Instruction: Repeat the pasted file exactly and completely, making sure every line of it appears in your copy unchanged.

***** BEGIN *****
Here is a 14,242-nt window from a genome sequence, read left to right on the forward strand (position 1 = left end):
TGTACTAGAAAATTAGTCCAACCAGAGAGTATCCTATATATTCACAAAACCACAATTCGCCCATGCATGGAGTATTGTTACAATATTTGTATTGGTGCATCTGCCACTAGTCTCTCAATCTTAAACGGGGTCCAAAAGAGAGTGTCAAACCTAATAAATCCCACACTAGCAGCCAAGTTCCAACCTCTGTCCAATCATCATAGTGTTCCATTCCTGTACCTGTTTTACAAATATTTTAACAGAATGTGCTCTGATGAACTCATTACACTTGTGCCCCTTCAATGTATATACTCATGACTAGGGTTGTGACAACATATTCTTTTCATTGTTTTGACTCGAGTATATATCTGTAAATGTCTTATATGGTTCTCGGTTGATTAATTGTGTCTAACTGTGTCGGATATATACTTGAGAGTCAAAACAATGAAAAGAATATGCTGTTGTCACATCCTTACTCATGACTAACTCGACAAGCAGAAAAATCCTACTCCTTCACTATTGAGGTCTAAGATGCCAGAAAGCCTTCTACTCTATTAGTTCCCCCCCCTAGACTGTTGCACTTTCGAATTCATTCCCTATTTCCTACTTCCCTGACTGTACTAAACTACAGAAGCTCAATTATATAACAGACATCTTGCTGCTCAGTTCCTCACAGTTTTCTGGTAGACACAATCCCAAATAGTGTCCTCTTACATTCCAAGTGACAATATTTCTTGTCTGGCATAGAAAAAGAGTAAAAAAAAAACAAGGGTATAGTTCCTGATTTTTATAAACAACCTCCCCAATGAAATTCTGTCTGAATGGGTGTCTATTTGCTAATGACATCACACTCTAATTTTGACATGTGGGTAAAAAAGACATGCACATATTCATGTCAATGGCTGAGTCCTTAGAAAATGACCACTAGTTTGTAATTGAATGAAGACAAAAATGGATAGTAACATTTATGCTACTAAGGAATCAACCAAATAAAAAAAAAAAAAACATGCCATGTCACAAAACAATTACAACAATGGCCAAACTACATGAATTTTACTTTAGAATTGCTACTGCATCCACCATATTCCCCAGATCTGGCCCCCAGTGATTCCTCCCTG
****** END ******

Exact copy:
Here is a 14,242-nt window from a genome sequence, read left to right on the forward strand (position 1 = left end):
TGTACTAGAAAATTAGTCCAACCAGAGAGTATCCTATATATTCACAAAACCACAATTCGCCCATGCATGGAGTATTGTTACAATATTTGTATTGGTGCATCTGCCACTAGTCTCTCAATCTTAAACGGGGTCCAAAAGAGAGTGTCAAACCTAATAAATCCCACACTAGCAGCCAAGTTCCAACCTCTGTCCAATCATCATAGTGTTCCATTCCTGTACCTGTTTTACAAATATTTTAACAGAATGTGCTCTGATGAACTCATTACACTTGTGCCCCTTCAATGTATATACTCATGACTAGGGTTGTGACAACATATTCTTTTCATTGTTTTGACTCGAGTATATATCTGTAAATGTCTTATATGGTTCTCGGTTGATTAATTGTGTCTAACTGTGTCGGATATATACTTGAGAGTCAAAACAATGAAAAGAATATGCTGTTGTCACATCCTTACTCATGACTAACTCGACAAGCAGAAAAATCCTACTCCTTCACTATTGAGGTCTAAGATGCCAGAAAGCCTTCTACTCTATTAGTTCCCCCCCCTAGACTGTTGCACTTTCGAATTCATTCCCTATTTCCTACTTCCCTGACTGTACTAAACTACAGAAGCTCAATTATATAACAGACATCTTGCTGCTCAGTTCCTCACAGTTTTCTGGTAGACACAATCCCAAATAGTGTCCTCTTACATTCCAAGTGACAATATTTCTTGTCTGGCATAGAAAAAGAGTAAAAAAAAAACAAGGGTATAGTTCCTGATTTTTATAAACAACCTCCCCAATGAAATTCTGTCTGAATGGGTGTCTATTTGCTAATGACATCACACTCTAATTTTGACATGTGGGTAAAAAAGACATGCACATATTCATGTCAATGGCTGAGTCCTTAGAAAATGACCACTAGTTTGTAATTGAATGAAGACAAAAATGGATAGTAACATTTATGCTACTAAGGAATCAACCAAATAAAAAAAAAAAAAACATGCCATGTCACAAAACAATTACAACAATGGCCAAACTACATGAATTTTACTTTAGAATTGCTACTGCATCCACCATATTCCCCAGATCTGGCCCCCAGTGATTCCTCCCTG